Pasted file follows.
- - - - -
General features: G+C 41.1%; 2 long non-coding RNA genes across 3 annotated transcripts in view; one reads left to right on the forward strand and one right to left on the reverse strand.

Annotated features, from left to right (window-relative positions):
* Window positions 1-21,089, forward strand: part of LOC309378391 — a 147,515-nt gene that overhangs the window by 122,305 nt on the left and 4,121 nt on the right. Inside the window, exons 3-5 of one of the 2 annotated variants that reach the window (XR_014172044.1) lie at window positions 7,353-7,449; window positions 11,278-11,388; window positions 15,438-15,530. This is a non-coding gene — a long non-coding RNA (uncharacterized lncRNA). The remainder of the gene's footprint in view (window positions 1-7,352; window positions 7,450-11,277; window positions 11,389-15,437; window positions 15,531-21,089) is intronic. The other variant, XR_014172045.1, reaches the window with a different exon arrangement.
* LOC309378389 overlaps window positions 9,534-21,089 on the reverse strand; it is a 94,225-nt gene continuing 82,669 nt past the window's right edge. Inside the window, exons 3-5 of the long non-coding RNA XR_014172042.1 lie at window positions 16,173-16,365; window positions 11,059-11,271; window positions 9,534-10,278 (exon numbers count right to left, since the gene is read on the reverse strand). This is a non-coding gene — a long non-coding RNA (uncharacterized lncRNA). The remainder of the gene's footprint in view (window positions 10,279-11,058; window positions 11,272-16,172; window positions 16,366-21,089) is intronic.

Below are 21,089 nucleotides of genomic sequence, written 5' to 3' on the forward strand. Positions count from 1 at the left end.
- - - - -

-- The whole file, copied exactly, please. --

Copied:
General features: G+C 41.1%; 2 long non-coding RNA genes across 3 annotated transcripts in view; one reads left to right on the forward strand and one right to left on the reverse strand.

Annotated features, from left to right (window-relative positions):
* Window positions 1-21,089, forward strand: part of LOC309378391 — a 147,515-nt gene that overhangs the window by 122,305 nt on the left and 4,121 nt on the right. Inside the window, exons 3-5 of one of the 2 annotated variants that reach the window (XR_014172044.1) lie at window positions 7,353-7,449; window positions 11,278-11,388; window positions 15,438-15,530. This is a non-coding gene — a long non-coding RNA (uncharacterized lncRNA). The remainder of the gene's footprint in view (window positions 1-7,352; window positions 7,450-11,277; window positions 11,389-15,437; window positions 15,531-21,089) is intronic. The other variant, XR_014172045.1, reaches the window with a different exon arrangement.
* LOC309378389 overlaps window positions 9,534-21,089 on the reverse strand; it is a 94,225-nt gene continuing 82,669 nt past the window's right edge. Inside the window, exons 3-5 of the long non-coding RNA XR_014172042.1 lie at window positions 16,173-16,365; window positions 11,059-11,271; window positions 9,534-10,278 (exon numbers count right to left, since the gene is read on the reverse strand). This is a non-coding gene — a long non-coding RNA (uncharacterized lncRNA). The remainder of the gene's footprint in view (window positions 10,279-11,058; window positions 11,272-16,172; window positions 16,366-21,089) is intronic.

Below are 21,089 nucleotides of genomic sequence, written 5' to 3' on the forward strand. Positions count from 1 at the left end.